Psychiatric nurses that I have been exposed to thorughout my long journey with my Mom lack compassion. None ever attempted talk to my mom; she was just treated like a child who didn’t know anything. They perpetuate the stigma attached to mental health; one would be taking you to her office for counseling, upon meeting up with a colleague they would laugh and say they were the ‘mad’ nurse for the day all this in our presence. We were just a joke to them and the so called counselling sessions were just two minute ordeals with half hearted attempts at understanding my mom or her situation.
Living with someone who is Psychotic is a bit like living with someone who has multiple personality disorder. One minute you could be conversing nicely and the next she will be trying to hit you with a brick or anything that she can put her hands on. The reason? She could hear how in your heart, you were busy insulting her, calling her names. So growing up you had to learn to read Mama’s mood which was a bit hard considering how erratic her moods are. If you placed your shoes facing the ‘wrong’ way, it meant you wanted to kill her. If you made too much noise washing dishes (which was a given because we used steel plates and pans), you were communicating with the devil to harm her other children. So growing up was a constant battle not to do anything to provoke mom.
Then came the times she would just disappear and you would have absolutely no idea where your mom was. Yes, it was difficult living with my Mom but she is my mom and I love her to bits. So you can imagine the trauma, the heartache of not knowing if your mom is alive or dead. At one time, about three years ago we went for four days and nights without knowing where she was. You can't eat, you can hardly sleep; every sound you hear you think it’s her coming back or the police coming to tell you that they found her somewhere dead. Then the other time when I was younger when she disappeared for a whole month and was later found in a different city at a hospital, after she had been involved in a hit and run accident. You can well imagine how difficult it was growing up and not having your mom around in as much as she was physically there. We basically had to mother ourselves and build a cocoon around ourselves so that her words and the words of the world would not hurt us. My mom in her element had a tongue like a sailors’, she could hurl insults and say obscenities that would make one cover their heads in shame. When she was okay our home was a no cuss zone, it was a challenge having to deal with different shades of my mom.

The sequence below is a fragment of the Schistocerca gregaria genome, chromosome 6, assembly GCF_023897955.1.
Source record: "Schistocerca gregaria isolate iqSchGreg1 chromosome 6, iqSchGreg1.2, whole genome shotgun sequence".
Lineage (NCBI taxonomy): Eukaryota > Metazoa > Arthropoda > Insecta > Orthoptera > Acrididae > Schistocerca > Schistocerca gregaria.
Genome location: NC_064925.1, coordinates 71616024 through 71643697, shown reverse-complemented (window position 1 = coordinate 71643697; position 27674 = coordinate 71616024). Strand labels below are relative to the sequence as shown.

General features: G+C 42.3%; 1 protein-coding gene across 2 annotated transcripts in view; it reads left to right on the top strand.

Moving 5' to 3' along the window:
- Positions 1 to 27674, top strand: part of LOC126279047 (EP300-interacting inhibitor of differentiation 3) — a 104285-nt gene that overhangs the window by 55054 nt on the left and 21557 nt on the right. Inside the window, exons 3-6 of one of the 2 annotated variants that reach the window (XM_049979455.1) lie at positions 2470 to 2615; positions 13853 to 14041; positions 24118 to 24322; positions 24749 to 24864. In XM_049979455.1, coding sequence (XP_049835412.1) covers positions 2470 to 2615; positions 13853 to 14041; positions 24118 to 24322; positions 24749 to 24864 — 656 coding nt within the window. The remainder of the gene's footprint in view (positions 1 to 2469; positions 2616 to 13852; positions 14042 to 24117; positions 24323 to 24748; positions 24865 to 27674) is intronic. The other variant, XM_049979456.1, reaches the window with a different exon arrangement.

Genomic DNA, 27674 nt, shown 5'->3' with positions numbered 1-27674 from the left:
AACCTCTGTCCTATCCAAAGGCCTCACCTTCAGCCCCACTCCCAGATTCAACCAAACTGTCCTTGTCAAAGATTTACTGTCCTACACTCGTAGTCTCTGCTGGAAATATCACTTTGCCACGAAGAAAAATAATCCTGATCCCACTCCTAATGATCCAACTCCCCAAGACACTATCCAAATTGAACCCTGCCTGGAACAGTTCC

Her sometimes violent behaviour has meant that relatives have distanced themselves from us. We have had to deal with, to cry and to learn to stand up for ourselves on our own. To learn that no one else would stand up for us; if we didn’t do so ourselves. Basically, it has been me, my sister, my two brothers and dad against the world. Our ordeal has made us stronger, it has taught us to laugh even in pain, and I am able to lift someone up who is growing through trauma even when my heart is breaking because I learnt throughout my life not to let pain break me. Yes, there have been times I have almost given up but being the eldest girl I had to endure for my siblings’ sake. I’m a little broken inside because I have had to deal with societal misconceptions, with constant fear, with being pointed at as the crazy woman’s’ daughter. But I’m all the stronger. I always say I dont know how my mom or dad or how we managed to survive and get an education, not have succumbed to depression or suicide because it’s been hard. All I can say is God has been gracious; He gave us strength in our weakness. Yes,i wonder how old age coupled with her condition will mean for us but I have also learnt to take each day as it comes.
We have established a support network where we can feely talk about mental illness. I'm an advocate against mental health discrimination, we can overcome!